Dear Abby: While I was out of town, my husband, “Miles,” ran into his high school girlfriend at a party hosted by good friends of ours. She has been through a bad divorce, and Miles insists his desire to keep in touch with her is merely concern for a dear friend. Until I put a stop to it, he was calling her every night, talking with her for at least an hour at a time. He said there was nothing more to it.
I have now insisted that he call her only once a week and in my presence. He’s complying, but it distresses me to hear him enjoy the conversation so much. Miles truly cares about her and she makes him laugh. He says he loves only me and will never leave me. He’s a good man and I believe him, but …
How should I handle this? I don’t want to forbid him to talk to her, but I am feeling very insecure. Am I foolish to let their contact continue? We have been married 30 years.
Dear Threatened: Tell your husband you know he loves you, has good morals and would never leave you, but that you feel intimidated by his renewed relationship with his high school sweetheart. Tell him you know he is kindhearted, but for YOUR mental health to please consider winding down these conversations. And it would be a kindness for him to recommend a counselor to his friend to help her resolve her issues.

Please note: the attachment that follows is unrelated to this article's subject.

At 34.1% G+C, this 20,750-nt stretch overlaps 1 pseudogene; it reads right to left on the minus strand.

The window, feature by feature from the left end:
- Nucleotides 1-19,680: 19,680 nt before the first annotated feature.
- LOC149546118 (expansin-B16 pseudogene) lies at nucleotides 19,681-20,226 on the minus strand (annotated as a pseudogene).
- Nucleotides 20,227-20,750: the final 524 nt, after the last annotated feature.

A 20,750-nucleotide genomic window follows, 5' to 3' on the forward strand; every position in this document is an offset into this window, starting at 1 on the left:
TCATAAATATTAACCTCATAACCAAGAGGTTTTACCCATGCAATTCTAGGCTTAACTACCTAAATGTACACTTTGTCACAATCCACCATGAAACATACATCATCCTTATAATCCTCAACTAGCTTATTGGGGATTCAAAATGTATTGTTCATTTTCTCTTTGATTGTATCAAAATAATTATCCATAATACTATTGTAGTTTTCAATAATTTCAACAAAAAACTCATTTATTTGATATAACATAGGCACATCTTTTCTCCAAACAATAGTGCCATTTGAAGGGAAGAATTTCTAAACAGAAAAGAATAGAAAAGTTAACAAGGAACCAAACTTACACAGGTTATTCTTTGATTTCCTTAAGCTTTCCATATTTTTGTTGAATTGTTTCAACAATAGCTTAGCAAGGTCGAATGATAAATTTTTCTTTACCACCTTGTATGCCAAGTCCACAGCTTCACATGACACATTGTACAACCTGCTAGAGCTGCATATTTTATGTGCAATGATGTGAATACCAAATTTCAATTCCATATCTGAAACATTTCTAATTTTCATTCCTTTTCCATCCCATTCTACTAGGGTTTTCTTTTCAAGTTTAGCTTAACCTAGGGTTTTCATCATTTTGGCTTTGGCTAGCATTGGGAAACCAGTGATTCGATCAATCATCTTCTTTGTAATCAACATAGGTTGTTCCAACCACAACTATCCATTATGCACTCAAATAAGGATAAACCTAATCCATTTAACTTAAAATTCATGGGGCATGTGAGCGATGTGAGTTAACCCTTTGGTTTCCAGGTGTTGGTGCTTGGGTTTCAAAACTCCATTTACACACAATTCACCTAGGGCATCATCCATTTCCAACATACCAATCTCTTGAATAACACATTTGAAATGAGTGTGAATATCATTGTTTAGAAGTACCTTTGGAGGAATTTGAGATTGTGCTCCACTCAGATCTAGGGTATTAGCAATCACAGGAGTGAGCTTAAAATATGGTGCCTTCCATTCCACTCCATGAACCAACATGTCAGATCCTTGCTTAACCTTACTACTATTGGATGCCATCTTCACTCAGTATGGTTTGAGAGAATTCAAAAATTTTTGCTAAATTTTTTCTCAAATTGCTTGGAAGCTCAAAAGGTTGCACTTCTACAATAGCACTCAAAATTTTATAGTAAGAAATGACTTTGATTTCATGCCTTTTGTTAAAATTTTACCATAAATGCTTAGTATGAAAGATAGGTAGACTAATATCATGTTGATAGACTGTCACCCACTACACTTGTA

Dear Abby: I’m 27 and the mother of a 6-year-old boy. I kiss him on the mouth and never thought twice about it until today, when my husband told me it’s “creepy” that I do it at my son’s age.
In my family we have always kissed on the mouth, and I still kiss my mother this way. Is it “weird” or inappropriate? I didn’t think so, but now I’m concerned.
Dear “Smoochy”: Did you also kiss your father on the mouth? Different families have different customs, and if your husband spent much time around your family he should have noticed that. I don’t see anything weird or inappropriate about the way you kiss your child. If your son reaches an age where it makes him uncomfortable, I’m sure he’ll let you know.
Dear Abby: I work in customer service and have noticed that more than half the people who write in abruptly end their emails with “Please advise.”
To me, it seems rude and demanding. I feel that if a question has already been asked, there is no need to follow up with this phrase. What is the proper etiquette for using this phrase?
In New Jersey
Dear Offended: There is no rule of etiquette pertaining to the use of the phrase “please advise.” Many individuals who write to me for advice end their letters that way. It’s not offensive; it simply means the person is asking for a reply.
Dear Abby is written by Abigail Van Buren, also known as Jeanne Phillips, and was founded by her mother, Pauline Phillips. Write Dear Abby at www.DearAbby.com or P.O. Box 69440, Los Angeles, CA 90069.